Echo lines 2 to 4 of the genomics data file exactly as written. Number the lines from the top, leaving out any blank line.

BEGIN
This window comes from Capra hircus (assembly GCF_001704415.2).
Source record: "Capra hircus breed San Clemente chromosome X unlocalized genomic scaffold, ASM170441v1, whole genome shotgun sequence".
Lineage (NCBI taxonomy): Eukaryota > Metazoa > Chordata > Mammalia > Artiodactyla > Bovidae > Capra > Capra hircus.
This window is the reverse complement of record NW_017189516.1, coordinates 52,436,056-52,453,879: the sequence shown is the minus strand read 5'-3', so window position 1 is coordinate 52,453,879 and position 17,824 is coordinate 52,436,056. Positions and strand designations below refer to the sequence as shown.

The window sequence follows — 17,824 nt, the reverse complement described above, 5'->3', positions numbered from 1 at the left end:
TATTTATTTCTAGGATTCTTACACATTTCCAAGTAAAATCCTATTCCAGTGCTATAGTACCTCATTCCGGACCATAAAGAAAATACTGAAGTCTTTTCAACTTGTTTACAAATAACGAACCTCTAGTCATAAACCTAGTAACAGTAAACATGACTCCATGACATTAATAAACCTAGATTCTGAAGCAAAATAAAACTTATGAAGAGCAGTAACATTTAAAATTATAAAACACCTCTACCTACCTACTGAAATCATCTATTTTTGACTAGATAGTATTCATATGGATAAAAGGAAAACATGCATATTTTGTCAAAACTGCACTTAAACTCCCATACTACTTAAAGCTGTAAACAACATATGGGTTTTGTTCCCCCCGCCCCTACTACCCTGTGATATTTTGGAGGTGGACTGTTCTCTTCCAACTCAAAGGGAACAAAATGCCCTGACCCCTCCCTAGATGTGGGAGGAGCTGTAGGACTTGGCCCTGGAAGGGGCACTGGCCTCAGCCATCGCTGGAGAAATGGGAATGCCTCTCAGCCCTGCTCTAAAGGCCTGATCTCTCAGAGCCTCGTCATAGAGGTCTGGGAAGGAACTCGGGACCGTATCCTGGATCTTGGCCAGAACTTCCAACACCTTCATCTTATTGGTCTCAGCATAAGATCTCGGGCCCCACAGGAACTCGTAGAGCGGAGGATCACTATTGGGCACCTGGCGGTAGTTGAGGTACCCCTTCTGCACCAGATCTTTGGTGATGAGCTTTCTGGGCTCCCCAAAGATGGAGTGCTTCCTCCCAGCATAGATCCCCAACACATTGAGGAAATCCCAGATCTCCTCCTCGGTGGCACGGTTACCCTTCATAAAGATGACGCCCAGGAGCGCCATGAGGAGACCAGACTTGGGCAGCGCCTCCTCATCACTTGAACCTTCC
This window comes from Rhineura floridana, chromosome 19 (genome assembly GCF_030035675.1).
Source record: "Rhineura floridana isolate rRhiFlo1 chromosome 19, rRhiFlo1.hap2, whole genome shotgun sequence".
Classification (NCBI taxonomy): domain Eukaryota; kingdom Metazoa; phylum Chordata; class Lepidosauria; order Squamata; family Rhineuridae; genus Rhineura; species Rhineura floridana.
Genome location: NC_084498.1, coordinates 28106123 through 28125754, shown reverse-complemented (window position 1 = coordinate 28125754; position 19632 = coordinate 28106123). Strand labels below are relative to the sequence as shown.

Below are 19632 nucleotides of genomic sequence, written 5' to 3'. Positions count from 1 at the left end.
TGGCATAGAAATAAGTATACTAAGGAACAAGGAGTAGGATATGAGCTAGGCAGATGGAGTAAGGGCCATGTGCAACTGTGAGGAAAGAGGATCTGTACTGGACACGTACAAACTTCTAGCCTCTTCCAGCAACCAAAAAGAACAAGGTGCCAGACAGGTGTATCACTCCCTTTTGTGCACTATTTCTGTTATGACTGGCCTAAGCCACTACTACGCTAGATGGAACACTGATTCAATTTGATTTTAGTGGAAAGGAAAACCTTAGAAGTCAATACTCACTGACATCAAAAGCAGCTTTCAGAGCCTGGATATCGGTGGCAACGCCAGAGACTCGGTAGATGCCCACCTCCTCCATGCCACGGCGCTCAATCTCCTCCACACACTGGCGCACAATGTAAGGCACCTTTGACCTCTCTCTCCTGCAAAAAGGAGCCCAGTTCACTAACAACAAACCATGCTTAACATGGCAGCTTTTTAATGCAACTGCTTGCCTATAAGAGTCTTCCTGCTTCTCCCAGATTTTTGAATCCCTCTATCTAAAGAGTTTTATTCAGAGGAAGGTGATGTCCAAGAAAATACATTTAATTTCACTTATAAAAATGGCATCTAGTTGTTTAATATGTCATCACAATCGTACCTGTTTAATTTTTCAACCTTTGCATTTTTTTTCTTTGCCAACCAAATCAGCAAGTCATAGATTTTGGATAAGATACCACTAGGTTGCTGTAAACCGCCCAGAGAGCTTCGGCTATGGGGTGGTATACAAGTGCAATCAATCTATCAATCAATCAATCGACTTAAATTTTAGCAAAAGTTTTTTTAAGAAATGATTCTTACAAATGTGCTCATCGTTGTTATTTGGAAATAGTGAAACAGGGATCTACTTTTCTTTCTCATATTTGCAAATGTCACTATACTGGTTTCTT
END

Source record: "Capra hircus breed San Clemente chromosome X unlocalized genomic scaffold, ASM170441v1, whole genome shotgun sequence".
Lineage (NCBI taxonomy): Eukaryota > Metazoa > Chordata > Mammalia > Artiodactyla > Bovidae > Capra > Capra hircus.
This window is the reverse complement of record NW_017189516.1, coordinates 52,436,056-52,453,879: the sequence shown is the minus strand read 5'-3', so window position 1 is coordinate 52,453,879 and position 17,824 is coordinate 52,436,056. Positions and strand designations below refer to the sequence as shown.